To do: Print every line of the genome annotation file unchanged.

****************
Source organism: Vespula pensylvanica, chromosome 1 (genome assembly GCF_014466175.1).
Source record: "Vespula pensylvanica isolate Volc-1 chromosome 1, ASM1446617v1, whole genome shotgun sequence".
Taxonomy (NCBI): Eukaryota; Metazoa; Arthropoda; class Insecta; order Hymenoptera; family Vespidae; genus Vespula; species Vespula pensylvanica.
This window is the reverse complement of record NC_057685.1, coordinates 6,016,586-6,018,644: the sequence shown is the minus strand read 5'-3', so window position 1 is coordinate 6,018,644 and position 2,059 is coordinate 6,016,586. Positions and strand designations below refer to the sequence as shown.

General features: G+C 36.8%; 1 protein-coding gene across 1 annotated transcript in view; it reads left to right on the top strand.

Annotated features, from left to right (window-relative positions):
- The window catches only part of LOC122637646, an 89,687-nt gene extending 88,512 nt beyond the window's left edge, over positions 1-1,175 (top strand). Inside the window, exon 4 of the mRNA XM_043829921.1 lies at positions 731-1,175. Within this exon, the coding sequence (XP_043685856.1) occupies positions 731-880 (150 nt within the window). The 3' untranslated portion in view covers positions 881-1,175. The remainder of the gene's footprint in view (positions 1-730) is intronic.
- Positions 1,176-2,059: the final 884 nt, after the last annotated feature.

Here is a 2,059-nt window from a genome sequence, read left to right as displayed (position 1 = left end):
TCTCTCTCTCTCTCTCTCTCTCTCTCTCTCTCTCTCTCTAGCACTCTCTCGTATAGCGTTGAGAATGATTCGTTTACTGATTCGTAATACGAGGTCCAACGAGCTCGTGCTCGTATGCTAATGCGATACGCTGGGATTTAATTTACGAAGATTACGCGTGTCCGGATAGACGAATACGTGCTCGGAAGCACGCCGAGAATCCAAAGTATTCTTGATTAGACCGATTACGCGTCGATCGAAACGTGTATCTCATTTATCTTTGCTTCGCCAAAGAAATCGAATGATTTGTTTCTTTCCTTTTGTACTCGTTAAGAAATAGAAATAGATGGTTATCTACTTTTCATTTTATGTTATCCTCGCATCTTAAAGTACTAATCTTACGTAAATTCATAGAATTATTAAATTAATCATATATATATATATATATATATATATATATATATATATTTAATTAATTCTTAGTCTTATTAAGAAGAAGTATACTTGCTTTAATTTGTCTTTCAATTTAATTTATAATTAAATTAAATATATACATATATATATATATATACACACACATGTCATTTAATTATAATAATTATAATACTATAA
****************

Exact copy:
Source organism: Vespula pensylvanica, chromosome 1 (genome assembly GCF_014466175.1).
Source record: "Vespula pensylvanica isolate Volc-1 chromosome 1, ASM1446617v1, whole genome shotgun sequence".
Taxonomy (NCBI): Eukaryota; Metazoa; Arthropoda; class Insecta; order Hymenoptera; family Vespidae; genus Vespula; species Vespula pensylvanica.
This window is the reverse complement of record NC_057685.1, coordinates 6,016,586-6,018,644: the sequence shown is the minus strand read 5'-3', so window position 1 is coordinate 6,018,644 and position 2,059 is coordinate 6,016,586. Positions and strand designations below refer to the sequence as shown.

General features: G+C 36.8%; 1 protein-coding gene across 1 annotated transcript in view; it reads left to right on the top strand.

Annotated features, from left to right (window-relative positions):
- The window catches only part of LOC122637646, an 89,687-nt gene extending 88,512 nt beyond the window's left edge, over positions 1-1,175 (top strand). Inside the window, exon 4 of the mRNA XM_043829921.1 lies at positions 731-1,175. Within this exon, the coding sequence (XP_043685856.1) occupies positions 731-880 (150 nt within the window). The 3' untranslated portion in view covers positions 881-1,175. The remainder of the gene's footprint in view (positions 1-730) is intronic.
- Positions 1,176-2,059: the final 884 nt, after the last annotated feature.

Here is a 2,059-nt window from a genome sequence, read left to right as displayed (position 1 = left end):
TCTCTCTCTCTCTCTCTCTCTCTCTCTCTCTCTCTCTCTAGCACTCTCTCGTATAGCGTTGAGAATGATTCGTTTACTGATTCGTAATACGAGGTCCAACGAGCTCGTGCTCGTATGCTAATGCGATACGCTGGGATTTAATTTACGAAGATTACGCGTGTCCGGATAGACGAATACGTGCTCGGAAGCACGCCGAGAATCCAAAGTATTCTTGATTAGACCGATTACGCGTCGATCGAAACGTGTATCTCATTTATCTTTGCTTCGCCAAAGAAATCGAATGATTTGTTTCTTTCCTTTTGTACTCGTTAAGAAATAGAAATAGATGGTTATCTACTTTTCATTTTATGTTATCCTCGCATCTTAAAGTACTAATCTTACGTAAATTCATAGAATTATTAAATTAATCATATATATATATATATATATATATATATATATATATATTTAATTAATTCTTAGTCTTATTAAGAAGAAGTATACTTGCTTTAATTTGTCTTTCAATTTAATTTATAATTAAATTAAATATATACATATATATATATATATACACACACATGTCATTTAATTATAATAATTATAATACTATAA